London has been at the centre of the world for a while now, as during the 2012 Olympic Games. Once the Olympics finished, the Paralympic athletes stepped up to the limelight to compete for their countries. This year, technology is more advanced than before, showcasing the impressive feats of engineering and imagination that have helped the Paralympic athletes get ready to take part in the competition of a lifetime. The cutting-edge technology of this competition includes the wheelchairs that are used for the basketball competition. Britain’s Paralympic basketball team have wheelchairs that are based on the design of an F1 car. Their seats are made of foam and have been designed by BMW engineers.
One of the most apparent examples of technology being built into the Paralympic Games, is that which is used by ‘blade runners’. These athletes are equipped with carbon fibre running prostheses that enable them to run extremely fast. Seeing these athletes in action is very impressive, for those who follow sports closely and even others who tend to prefer different hobbies like playing cards or learning about poker on sites like poker.dk. This type of technology is now able to provide an elastic energy return of 92 per cent, while natural human strength can deliver a return of 95 per cent.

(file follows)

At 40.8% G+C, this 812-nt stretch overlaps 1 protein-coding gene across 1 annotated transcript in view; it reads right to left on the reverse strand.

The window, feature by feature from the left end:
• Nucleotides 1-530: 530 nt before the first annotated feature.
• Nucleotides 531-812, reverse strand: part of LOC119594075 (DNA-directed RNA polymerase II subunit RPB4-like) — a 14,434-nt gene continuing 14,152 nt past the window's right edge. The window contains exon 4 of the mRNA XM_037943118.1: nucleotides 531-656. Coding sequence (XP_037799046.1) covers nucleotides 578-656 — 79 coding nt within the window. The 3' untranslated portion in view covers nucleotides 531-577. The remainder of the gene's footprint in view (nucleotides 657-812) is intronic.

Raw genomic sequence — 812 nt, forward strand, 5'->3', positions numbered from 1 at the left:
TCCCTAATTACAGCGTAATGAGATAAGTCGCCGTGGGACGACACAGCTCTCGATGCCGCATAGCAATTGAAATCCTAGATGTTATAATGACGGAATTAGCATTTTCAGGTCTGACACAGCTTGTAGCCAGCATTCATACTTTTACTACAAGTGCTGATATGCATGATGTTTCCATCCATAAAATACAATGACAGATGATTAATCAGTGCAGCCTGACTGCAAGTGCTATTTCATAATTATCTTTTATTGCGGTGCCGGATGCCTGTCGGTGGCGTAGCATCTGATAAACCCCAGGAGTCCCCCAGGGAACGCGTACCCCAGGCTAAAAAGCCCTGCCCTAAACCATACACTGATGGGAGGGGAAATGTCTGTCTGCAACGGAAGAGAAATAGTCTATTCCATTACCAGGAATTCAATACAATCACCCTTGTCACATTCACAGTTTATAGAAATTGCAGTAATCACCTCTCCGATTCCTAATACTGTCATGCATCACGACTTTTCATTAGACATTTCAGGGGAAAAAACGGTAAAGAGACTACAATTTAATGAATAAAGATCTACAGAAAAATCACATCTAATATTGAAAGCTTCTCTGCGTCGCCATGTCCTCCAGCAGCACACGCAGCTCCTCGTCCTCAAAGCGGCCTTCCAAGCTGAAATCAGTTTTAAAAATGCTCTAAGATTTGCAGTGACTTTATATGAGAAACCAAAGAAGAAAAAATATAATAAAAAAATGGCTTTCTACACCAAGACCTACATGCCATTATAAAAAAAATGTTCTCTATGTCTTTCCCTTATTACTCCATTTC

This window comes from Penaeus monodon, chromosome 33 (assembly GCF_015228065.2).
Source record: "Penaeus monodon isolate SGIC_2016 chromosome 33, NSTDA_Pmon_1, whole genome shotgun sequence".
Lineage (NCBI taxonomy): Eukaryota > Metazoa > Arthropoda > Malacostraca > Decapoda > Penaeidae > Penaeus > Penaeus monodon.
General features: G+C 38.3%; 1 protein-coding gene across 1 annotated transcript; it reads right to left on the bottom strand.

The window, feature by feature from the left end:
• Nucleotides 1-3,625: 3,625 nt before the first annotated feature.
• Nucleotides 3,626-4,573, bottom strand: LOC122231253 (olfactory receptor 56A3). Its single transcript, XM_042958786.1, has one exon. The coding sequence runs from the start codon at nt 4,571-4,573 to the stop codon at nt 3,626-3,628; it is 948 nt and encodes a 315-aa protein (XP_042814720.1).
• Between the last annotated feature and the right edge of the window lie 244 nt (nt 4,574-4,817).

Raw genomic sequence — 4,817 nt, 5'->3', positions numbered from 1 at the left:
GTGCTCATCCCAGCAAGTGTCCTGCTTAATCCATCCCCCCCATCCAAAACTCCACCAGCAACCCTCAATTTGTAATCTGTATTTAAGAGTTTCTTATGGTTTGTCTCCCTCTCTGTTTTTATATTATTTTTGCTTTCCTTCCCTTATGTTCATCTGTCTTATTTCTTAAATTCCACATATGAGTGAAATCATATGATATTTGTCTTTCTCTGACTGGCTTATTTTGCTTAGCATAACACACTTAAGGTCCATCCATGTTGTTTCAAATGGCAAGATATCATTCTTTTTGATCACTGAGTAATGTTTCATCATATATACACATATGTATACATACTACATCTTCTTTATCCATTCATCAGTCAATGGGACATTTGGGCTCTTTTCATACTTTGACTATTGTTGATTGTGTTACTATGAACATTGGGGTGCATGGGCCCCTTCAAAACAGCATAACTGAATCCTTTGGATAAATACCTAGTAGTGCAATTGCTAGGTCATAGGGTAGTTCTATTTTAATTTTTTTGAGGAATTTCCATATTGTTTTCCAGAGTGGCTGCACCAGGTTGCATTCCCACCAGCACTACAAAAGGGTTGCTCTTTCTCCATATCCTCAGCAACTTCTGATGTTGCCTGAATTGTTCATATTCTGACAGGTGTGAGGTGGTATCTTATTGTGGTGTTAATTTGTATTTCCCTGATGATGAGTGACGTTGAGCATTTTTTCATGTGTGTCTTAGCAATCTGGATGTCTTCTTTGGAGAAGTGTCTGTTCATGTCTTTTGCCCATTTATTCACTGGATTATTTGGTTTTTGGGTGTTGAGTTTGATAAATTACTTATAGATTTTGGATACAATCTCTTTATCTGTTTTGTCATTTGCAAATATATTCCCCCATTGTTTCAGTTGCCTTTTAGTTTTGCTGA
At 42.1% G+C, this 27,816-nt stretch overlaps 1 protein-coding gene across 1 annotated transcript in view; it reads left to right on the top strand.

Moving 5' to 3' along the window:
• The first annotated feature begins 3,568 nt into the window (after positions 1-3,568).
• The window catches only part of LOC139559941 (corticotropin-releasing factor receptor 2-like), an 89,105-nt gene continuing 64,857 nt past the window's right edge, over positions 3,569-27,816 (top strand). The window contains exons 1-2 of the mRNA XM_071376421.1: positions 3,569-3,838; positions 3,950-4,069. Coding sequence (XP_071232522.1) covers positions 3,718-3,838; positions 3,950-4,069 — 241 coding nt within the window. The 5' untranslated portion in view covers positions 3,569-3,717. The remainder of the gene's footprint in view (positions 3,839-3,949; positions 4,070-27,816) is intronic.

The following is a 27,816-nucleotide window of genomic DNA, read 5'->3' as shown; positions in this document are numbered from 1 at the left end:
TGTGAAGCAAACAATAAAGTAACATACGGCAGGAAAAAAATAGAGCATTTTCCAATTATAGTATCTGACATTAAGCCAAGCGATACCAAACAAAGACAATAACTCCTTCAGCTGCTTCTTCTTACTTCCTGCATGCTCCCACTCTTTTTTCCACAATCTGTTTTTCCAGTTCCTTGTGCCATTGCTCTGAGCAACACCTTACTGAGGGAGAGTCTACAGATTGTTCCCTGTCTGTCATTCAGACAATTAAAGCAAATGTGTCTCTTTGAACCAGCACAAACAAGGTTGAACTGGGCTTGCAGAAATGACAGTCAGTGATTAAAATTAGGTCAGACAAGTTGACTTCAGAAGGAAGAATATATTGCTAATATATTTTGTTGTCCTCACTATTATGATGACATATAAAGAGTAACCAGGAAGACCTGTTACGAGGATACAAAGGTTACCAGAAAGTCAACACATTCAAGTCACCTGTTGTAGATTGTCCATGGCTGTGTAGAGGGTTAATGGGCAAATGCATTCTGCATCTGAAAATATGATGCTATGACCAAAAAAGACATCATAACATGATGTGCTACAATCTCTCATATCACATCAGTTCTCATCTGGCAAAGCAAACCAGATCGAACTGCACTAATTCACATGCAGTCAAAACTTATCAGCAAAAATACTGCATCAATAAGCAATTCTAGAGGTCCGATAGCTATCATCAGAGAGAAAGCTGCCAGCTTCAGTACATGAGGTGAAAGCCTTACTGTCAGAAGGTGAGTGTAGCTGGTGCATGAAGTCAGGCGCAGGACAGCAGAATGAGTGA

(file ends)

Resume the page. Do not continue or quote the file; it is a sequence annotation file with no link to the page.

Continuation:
The technology advances that have been showcased at the Paralympic Games are not likely to stay confined to the Olympic Park. In a very positive statement, the International Paralympic Committee has told how its guidelines stipulated that the equipment manufacturers have to consider the cost of making the products available on a large scale, so that the technological advances are not just there to aid top athletes, but are accessible for the general public as well.
FYI: Kenya at The Paralympics So Far
- Kenya’s Paralympics team on fire as Korir takes silver in dramatic 1,500m
- Mary Nakhumicha fails to make the final of the F57 discus throw, finishing 12th with 17.53 metres, but her best event, the javelin, is yet to come
- Kenya now has two gold medals (Muchai, Tarbei), one silver (Korir) and a bronze (Henry Kirwa)
- Samwel Mushai becomes the first man in his visually impaired classification to go under the four-minute barrier in a Paralympic competition
FYI: Kenya finished 28th at the Olympics with 2 gold medals, 4 silver, and 5 bronze (11 medals). You can find more stats on the Kenya Olympics wiki page. And also by doing some Googling 🙂